Connect with pfodApp again and you can click any where in the On/Off button to toggle it. When you disconnect and reconnect pfodApp, it displays the last setting sent to your PIC. Now you need to link this menu item to your LED pin.

Connecting the On/Off menu item to the PIC output pin

The files generated by pfodDesignerV2 are designed so that you only need to work with the methods and variables exposed in the pfodMenu.h header. Opening the pfodMenu.h header, the one you just generated from pfodDesignerV2.

/* ===== pfod Command for PIC ====
pfodApp msg {.} --> {,<bg n><b><+3>~PIC Led Control`0~V29|A`0~Led is ~~Off\On~}
 * File:   pfodMenu.h
/* Code generated by pfodDesignerV2 V2.0.2182
 * (c)2014-2016 Forward Computing and Control Pty. Ltd.
 * NSW Australia, www.forward.com.au
 * This generated code may be freely used for both private and commercial use

#ifndef PFODMENU_H
#define PFODMENU_H
#include <stdint.h>

#ifdef  __cplusplus
extern "C" {

  // global vars set by parser, access and update these in your main program
  extern uint8_t pfodParser_connected; // set true (1) when {.} parsed, set false (0) when {!} parsed.

  extern int cmd_A_var; // name the variable for 'Led is'  0=Off 1=On 

  extern volatile uint8_t pfodParser_sendDataFlag; // set this to true (1) to send data, it is reset to false (0) by pfodParser_sendData()
  extern volatile unsigned long plot_X_var; // X axis defaults to an incrementing counter unless your code assigns a value to plot_X_var before each pfodParser_sendData() call.

  void pfodParser_setup(void);   // call this just once 
  void pfodParser_parse(void);   // call this very processing loop 

  // print support
  int pfodParser_println(void); // skips print if not connected. Blocks if underlying TX buffer full. 
  int pfodParser_printCh(char c); // skips print if not connected. Blocks if underlying TX buffer full.
  int pfodParser_printStr(const char *str); // skips print if not connected. Blocks if underlying TX buffer full.
  int pfodParser_printLong(const long l); // skips print if not connected. Blocks if underlying TX buffer full.

  //  PFOD_PARSER_BUFFER_SIZE sets the max size msg the parser will store { vers : cmd ` args.. } e.g. {v7:A`1024}
  //  Longer msgs upto 255 can be received and will be parsed but only the first PFOD_PARSER_BUFFER_SIZE bytes will be stored in the parser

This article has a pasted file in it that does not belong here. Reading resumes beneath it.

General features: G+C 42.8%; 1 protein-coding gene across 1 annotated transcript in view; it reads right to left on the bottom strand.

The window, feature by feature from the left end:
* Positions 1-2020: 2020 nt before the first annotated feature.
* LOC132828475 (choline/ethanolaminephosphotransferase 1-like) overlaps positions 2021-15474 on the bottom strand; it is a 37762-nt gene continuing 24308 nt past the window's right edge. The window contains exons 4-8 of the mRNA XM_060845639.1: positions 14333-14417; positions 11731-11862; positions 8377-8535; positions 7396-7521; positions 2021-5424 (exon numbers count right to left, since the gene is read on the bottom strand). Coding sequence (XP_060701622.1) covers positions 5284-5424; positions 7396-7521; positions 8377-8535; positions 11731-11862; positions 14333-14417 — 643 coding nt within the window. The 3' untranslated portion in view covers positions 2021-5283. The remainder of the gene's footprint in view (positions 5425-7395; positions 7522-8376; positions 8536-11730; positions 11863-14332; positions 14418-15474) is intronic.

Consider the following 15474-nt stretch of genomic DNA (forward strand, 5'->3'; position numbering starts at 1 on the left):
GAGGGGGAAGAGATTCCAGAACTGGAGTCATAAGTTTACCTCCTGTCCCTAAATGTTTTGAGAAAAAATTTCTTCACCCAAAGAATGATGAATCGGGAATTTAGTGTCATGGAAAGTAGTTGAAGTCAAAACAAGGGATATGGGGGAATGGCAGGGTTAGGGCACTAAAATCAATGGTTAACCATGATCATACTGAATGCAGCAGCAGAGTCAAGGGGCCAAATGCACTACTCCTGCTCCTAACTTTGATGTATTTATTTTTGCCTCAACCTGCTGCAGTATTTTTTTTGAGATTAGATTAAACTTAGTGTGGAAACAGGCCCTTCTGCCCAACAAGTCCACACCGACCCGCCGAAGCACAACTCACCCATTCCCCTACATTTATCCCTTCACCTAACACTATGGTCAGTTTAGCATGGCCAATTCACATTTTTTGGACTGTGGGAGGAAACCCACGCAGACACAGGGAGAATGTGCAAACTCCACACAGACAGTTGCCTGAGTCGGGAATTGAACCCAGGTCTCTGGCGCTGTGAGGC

#ifdef  __cplusplus
#endif  /* PFODMENU_H */

The first line shows the menu string returned when the pfodApp sends {.} asking for the main menu. The other entries are well commented. The variable we are interested in here is

   int cmd_A_var; // name the variable for 'Led is'  0=Off 1=On

cmd_A_var is set by the pfodMenu.c code in response to the the command send by pfodApp when the user operates the On/Off menu item. Here is that section of the pfodMenu.c code

   } else if('A'==cmd) { // user moved slider -- 'Led is'
      // in the main Menu of PIC 
      // set output based on slider 0=Off 1=On 
      pfodParser_parseLong(pfodFirstArg,&pfodLongRtn); // parse first arg as a long
      cmd_A_var = (int)pfodLongRtn; // set variable
      pfodParser_sendMainMenuUpdate(); // always send back a pfod msg otherwise pfodApp will disconnect.

When the user operates the On/Off button, pfodApp sends the command {A`0} or {A`1}. A is the command associated with the On/Off button and the arguments 0,1 represent Off and On. The cmd_A_var is set with this argument value, when the command arrives. Finally pfodMenu.c sends back a menu update is sent back to the pfodApp to display.

In your main.c file you can use the current value of cmd_A_var to control the Led. MPLAB generates some output macros as part of the Code Configurator. LED_RC0_SetHigh() and LED_RC0_SetLow(). These are defined in pin_manager.h which is automatically and available include in main.c

So using these macros you can edit the main() method to

void main(void) {
    SYSTEM_Initialize(); // Initialize the device
    INTERRUPT_GlobalInterruptEnable(); // Enable the Global Interrupts
    INTERRUPT_PeripheralInterruptEnable(); // Enable the Peripheral Interrupts
    while (1) {
      if (cmd_A_var) {
      } else {

The completed main.c is here. Now when you have reprogrammed your PIC and connect using pfodApp, the menu On/Off button turns the Led On and Off. This complete MPLAB project, LedControl, using the PIC18F14K22 is here.

That's it finished. You can now design general purpose menus and sub-menus to control and display the settings of I/O pins. Explore the other menu options in pfodDesignerV2. In all cases the variable will be exposed in the generated pfodMenu.h header file.

The next part of this tutorial will cover sending data back to your mobile to be logged and plotted.

AndroidTM is a trademark of Google Inc, For use of the Arduino name see http://arduino.cc/en/Main/FAQ

pfodDevice™ and pfodApp™ are trade marks of Forward Computing and Control Pty. Ltd.